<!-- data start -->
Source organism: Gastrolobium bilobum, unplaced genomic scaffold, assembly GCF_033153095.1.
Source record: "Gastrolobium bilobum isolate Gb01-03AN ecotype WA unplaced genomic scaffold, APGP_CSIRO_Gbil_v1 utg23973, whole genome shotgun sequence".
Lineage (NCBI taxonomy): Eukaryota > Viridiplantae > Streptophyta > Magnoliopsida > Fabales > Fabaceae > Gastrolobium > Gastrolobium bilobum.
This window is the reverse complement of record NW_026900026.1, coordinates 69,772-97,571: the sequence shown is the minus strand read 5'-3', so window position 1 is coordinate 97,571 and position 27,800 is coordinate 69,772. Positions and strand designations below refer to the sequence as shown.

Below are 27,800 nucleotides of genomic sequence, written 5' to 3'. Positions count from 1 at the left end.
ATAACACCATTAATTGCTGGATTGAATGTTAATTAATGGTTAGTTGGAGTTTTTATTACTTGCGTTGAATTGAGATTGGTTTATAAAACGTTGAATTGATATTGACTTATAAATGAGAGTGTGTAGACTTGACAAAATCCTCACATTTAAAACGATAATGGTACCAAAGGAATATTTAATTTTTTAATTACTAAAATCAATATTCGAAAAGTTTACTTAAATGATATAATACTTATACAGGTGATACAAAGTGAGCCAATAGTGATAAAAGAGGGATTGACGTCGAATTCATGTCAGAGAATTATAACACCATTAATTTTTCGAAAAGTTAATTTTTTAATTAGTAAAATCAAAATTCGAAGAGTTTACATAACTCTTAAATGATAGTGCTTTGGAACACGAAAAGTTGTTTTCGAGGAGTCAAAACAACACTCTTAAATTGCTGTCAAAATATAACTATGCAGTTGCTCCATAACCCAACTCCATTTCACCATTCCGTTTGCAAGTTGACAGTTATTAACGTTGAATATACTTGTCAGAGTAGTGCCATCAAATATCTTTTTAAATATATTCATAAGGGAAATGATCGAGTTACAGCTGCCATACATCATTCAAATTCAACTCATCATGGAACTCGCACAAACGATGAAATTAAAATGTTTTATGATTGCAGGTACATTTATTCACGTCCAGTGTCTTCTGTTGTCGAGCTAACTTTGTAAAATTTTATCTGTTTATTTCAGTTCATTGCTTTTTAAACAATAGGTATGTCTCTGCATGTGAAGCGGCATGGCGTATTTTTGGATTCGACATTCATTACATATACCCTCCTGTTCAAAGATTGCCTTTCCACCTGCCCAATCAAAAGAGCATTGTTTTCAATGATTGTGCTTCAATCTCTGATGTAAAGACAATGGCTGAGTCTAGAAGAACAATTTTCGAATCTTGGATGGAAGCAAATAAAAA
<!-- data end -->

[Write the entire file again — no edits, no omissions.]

Source organism: Gastrolobium bilobum, unplaced genomic scaffold, assembly GCF_033153095.1.
Source record: "Gastrolobium bilobum isolate Gb01-03AN ecotype WA unplaced genomic scaffold, APGP_CSIRO_Gbil_v1 utg23973, whole genome shotgun sequence".
Lineage (NCBI taxonomy): Eukaryota > Viridiplantae > Streptophyta > Magnoliopsida > Fabales > Fabaceae > Gastrolobium > Gastrolobium bilobum.
This window is the reverse complement of record NW_026900026.1, coordinates 69,772-97,571: the sequence shown is the minus strand read 5'-3', so window position 1 is coordinate 97,571 and position 27,800 is coordinate 69,772. Positions and strand designations below refer to the sequence as shown.

Below are 27,800 nucleotides of genomic sequence, written 5' to 3'. Positions count from 1 at the left end.
ATAACACCATTAATTGCTGGATTGAATGTTAATTAATGGTTAGTTGGAGTTTTTATTACTTGCGTTGAATTGAGATTGGTTTATAAAACGTTGAATTGATATTGACTTATAAATGAGAGTGTGTAGACTTGACAAAATCCTCACATTTAAAACGATAATGGTACCAAAGGAATATTTAATTTTTTAATTACTAAAATCAATATTCGAAAAGTTTACTTAAATGATATAATACTTATACAGGTGATACAAAGTGAGCCAATAGTGATAAAAGAGGGATTGACGTCGAATTCATGTCAGAGAATTATAACACCATTAATTTTTCGAAAAGTTAATTTTTTAATTAGTAAAATCAAAATTCGAAGAGTTTACATAACTCTTAAATGATAGTGCTTTGGAACACGAAAAGTTGTTTTCGAGGAGTCAAAACAACACTCTTAAATTGCTGTCAAAATATAACTATGCAGTTGCTCCATAACCCAACTCCATTTCACCATTCCGTTTGCAAGTTGACAGTTATTAACGTTGAATATACTTGTCAGAGTAGTGCCATCAAATATCTTTTTAAATATATTCATAAGGGAAATGATCGAGTTACAGCTGCCATACATCATTCAAATTCAACTCATCATGGAACTCGCACAAACGATGAAATTAAAATGTTTTATGATTGCAGGTACATTTATTCACGTCCAGTGTCTTCTGTTGTCGAGCTAACTTTGTAAAATTTTATCTGTTTATTTCAGTTCATTGCTTTTTAAACAATAGGTATGTCTCTGCATGTGAAGCGGCATGGCGTATTTTTGGATTCGACATTCATTACATATACCCTCCTGTTCAAAGATTGCCTTTCCACCTGCCCAATCAAAAGAGCATTGTTTTCAATGATTGTGCTTCAATCTCTGATGTAAAGACAATGGCTGAGTCTAGAAGAACAATTTTCGAATCTTGGATGGAAGCAAATAAAAA